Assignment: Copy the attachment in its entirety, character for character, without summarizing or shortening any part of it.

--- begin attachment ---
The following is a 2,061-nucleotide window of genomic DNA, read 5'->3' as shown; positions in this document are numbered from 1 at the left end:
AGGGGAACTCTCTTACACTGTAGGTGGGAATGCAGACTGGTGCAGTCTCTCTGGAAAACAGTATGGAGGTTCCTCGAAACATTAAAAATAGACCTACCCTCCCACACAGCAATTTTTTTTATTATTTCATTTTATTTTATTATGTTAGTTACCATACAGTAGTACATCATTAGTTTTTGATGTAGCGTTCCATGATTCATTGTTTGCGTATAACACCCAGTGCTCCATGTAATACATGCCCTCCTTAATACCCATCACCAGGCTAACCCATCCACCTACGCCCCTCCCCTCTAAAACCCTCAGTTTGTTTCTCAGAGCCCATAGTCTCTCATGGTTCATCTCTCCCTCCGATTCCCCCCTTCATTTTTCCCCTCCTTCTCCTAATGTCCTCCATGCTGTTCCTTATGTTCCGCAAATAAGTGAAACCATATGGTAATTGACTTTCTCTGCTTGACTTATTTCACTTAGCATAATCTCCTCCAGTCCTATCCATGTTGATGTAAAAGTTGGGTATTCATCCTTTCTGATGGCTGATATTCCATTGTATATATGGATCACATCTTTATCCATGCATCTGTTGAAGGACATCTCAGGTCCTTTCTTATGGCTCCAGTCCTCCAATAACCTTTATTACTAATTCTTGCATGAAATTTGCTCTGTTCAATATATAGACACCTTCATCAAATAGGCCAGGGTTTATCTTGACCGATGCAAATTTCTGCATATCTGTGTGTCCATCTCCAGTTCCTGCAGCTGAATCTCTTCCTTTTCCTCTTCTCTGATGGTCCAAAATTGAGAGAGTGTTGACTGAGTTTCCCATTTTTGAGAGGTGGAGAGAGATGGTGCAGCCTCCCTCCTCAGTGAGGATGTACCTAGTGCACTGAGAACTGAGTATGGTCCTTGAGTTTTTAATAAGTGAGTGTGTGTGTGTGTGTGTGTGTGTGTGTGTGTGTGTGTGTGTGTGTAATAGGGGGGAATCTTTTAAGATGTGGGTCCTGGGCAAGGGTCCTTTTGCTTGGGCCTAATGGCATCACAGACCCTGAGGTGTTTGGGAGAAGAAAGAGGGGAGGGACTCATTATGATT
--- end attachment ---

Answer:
The following is a 2,061-nucleotide window of genomic DNA, read 5'->3' as shown; positions in this document are numbered from 1 at the left end:
AGGGGAACTCTCTTACACTGTAGGTGGGAATGCAGACTGGTGCAGTCTCTCTGGAAAACAGTATGGAGGTTCCTCGAAACATTAAAAATAGACCTACCCTCCCACACAGCAATTTTTTTTATTATTTCATTTTATTTTATTATGTTAGTTACCATACAGTAGTACATCATTAGTTTTTGATGTAGCGTTCCATGATTCATTGTTTGCGTATAACACCCAGTGCTCCATGTAATACATGCCCTCCTTAATACCCATCACCAGGCTAACCCATCCACCTACGCCCCTCCCCTCTAAAACCCTCAGTTTGTTTCTCAGAGCCCATAGTCTCTCATGGTTCATCTCTCCCTCCGATTCCCCCCTTCATTTTTCCCCTCCTTCTCCTAATGTCCTCCATGCTGTTCCTTATGTTCCGCAAATAAGTGAAACCATATGGTAATTGACTTTCTCTGCTTGACTTATTTCACTTAGCATAATCTCCTCCAGTCCTATCCATGTTGATGTAAAAGTTGGGTATTCATCCTTTCTGATGGCTGATATTCCATTGTATATATGGATCACATCTTTATCCATGCATCTGTTGAAGGACATCTCAGGTCCTTTCTTATGGCTCCAGTCCTCCAATAACCTTTATTACTAATTCTTGCATGAAATTTGCTCTGTTCAATATATAGACACCTTCATCAAATAGGCCAGGGTTTATCTTGACCGATGCAAATTTCTGCATATCTGTGTGTCCATCTCCAGTTCCTGCAGCTGAATCTCTTCCTTTTCCTCTTCTCTGATGGTCCAAAATTGAGAGAGTGTTGACTGAGTTTCCCATTTTTGAGAGGTGGAGAGAGATGGTGCAGCCTCCCTCCTCAGTGAGGATGTACCTAGTGCACTGAGAACTGAGTATGGTCCTTGAGTTTTTAATAAGTGAGTGTGTGTGTGTGTGTGTGTGTGTGTGTGTGTGTGTGTGTGTGTGTAATAGGGGGGAATCTTTTAAGATGTGGGTCCTGGGCAAGGGTCCTTTTGCTTGGGCCTAATGGCATCACAGACCCTGAGGTGTTTGGGAGAAGAAAGAGGGGAGGGACTCATTATGATT